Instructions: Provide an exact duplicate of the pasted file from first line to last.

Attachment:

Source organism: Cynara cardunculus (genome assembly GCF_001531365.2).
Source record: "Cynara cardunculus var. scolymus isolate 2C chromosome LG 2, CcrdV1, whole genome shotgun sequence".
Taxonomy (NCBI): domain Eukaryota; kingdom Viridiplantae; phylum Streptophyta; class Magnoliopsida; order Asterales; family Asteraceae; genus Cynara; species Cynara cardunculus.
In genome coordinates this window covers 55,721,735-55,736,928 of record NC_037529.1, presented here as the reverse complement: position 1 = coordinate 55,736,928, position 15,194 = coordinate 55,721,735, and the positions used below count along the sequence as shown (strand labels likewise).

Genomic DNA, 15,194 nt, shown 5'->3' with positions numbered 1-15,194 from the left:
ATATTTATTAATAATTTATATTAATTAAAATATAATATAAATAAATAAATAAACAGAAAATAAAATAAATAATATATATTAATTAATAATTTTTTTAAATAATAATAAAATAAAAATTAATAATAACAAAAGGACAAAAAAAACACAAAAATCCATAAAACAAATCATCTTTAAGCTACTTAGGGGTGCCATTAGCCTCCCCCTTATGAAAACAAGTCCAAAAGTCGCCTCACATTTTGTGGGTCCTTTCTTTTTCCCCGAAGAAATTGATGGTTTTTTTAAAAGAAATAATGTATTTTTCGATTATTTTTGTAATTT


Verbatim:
Source organism: Cynara cardunculus (genome assembly GCF_001531365.2).
Source record: "Cynara cardunculus var. scolymus isolate 2C chromosome LG 2, CcrdV1, whole genome shotgun sequence".
Taxonomy (NCBI): domain Eukaryota; kingdom Viridiplantae; phylum Streptophyta; class Magnoliopsida; order Asterales; family Asteraceae; genus Cynara; species Cynara cardunculus.
In genome coordinates this window covers 55,721,735-55,736,928 of record NC_037529.1, presented here as the reverse complement: position 1 = coordinate 55,736,928, position 15,194 = coordinate 55,721,735, and the positions used below count along the sequence as shown (strand labels likewise).

Genomic DNA, 15,194 nt, shown 5'->3' with positions numbered 1-15,194 from the left:
ATATTTATTAATAATTTATATTAATTAAAATATAATATAAATAAATAAATAAACAGAAAATAAAATAAATAATATATATTAATTAATAATTTTTTTAAATAATAATAAAATAAAAATTAATAATAACAAAAGGACAAAAAAAACACAAAAATCCATAAAACAAATCATCTTTAAGCTACTTAGGGGTGCCATTAGCCTCCCCCTTATGAAAACAAGTCCAAAAGTCGCCTCACATTTTGTGGGTCCTTTCTTTTTCCCCGAAGAAATTGATGGTTTTTTTAAAAGAAATAATGTATTTTTCGATTATTTTTGTAATTT